Thursday, December 3, 2015

Pat Martino Trio offers a smooth-working display of chops and soul at the Jazz Kitchen

As a young guitarist, Pat Martino sought to broaden his experience by learning from Harlem
Pat Martino's calm demeanor rides on top of virtuosity and oomph.
musicians, building upon his prodigy status as a Philadelphian coming up in that city's fertile jazz period of the late 1950s.

Now 71, and as nimble and imaginative as ever, Martino brought his current trio to the Jazz Kitchen for two sets Wednesday night. He has a style steeped in funk and soul idioms that is not trapped within them. He strings together phrases that both match and challenge each other, always finding clarity and logic in his solos. To my ears, he is as free of cliches as anyone on his instrument.

In the first set, he never departed from the common ground he's found with two players a generation younger: organist Pat Bianchi and drummer Carmen Intorre.  The trio put a firm stamp on a generous hour of playing with its encore: Bobby Hebb's "Sunny," heavily accented and with a wealth of blues touchstones. Martino's solo embraced flashes of virtuosity without being chops-driven. A brief coda stirred up extra excitement through Intorre's effusive drumming.

Martino reached deep into his formative period with an original, "Lean Years," that showed the influence of bebop on his style. Neat exchanges with Intorre were shared by Bianchi and Martino. The genre's privileging of sheer speed held no terrors for the trio.

The sensitive design of the set was evident in the next song, "'Round Midnight," where Martino's reflective playing let in space between phrases like a singer. It also focused on octaves, providing a texture derived from one of his heroes, Indianapolis' Wes Montgomery. Bianchi's solo was typical of his shrewdness in amplifying the mood established by his boss with something of his own on the Hammond C-3.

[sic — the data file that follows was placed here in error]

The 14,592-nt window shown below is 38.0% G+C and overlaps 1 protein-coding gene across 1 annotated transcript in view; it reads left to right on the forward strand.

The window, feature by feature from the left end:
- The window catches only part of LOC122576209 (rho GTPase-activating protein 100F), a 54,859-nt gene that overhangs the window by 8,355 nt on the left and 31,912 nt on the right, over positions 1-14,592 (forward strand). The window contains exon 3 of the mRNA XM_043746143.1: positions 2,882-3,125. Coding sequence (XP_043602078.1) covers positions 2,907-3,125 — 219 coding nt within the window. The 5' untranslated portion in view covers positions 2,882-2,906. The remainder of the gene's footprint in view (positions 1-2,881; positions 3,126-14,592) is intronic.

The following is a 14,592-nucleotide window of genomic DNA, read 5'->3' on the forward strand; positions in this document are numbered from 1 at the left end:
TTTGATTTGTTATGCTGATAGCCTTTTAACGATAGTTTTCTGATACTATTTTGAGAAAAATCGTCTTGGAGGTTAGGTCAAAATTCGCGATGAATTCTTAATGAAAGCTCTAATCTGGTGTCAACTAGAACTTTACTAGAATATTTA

A more recent Martino original, "Black Glass," showed how well the trio can manage rhythmic diversity and a certain harmonic adventurousness that the guitarist highlighted with more chordal playing than usual. That followed the opening number, a blues-with-bridge in a rolling 3-to-the-bar meter, that was unannounced but I'm pretty sure was Montgomery's "Full House."

Until the trio returned for the encore, the last scheduled piece was Sonny Rollins' "Oleo," featuring Bianchi's best solo of the set. He had laid down a drone background that added tension before the theme got fully under way. Later, the normally restrained but fully engaged drummer got a chance to show what he could do in the spotlight. Not surprisingly, however, the performance mostly indicated the seamless rapport of the three musicians, keyed to Martino's never slacking off from comping responsibility and remaining free of the timbral trickery that tempts many younger guitarists.

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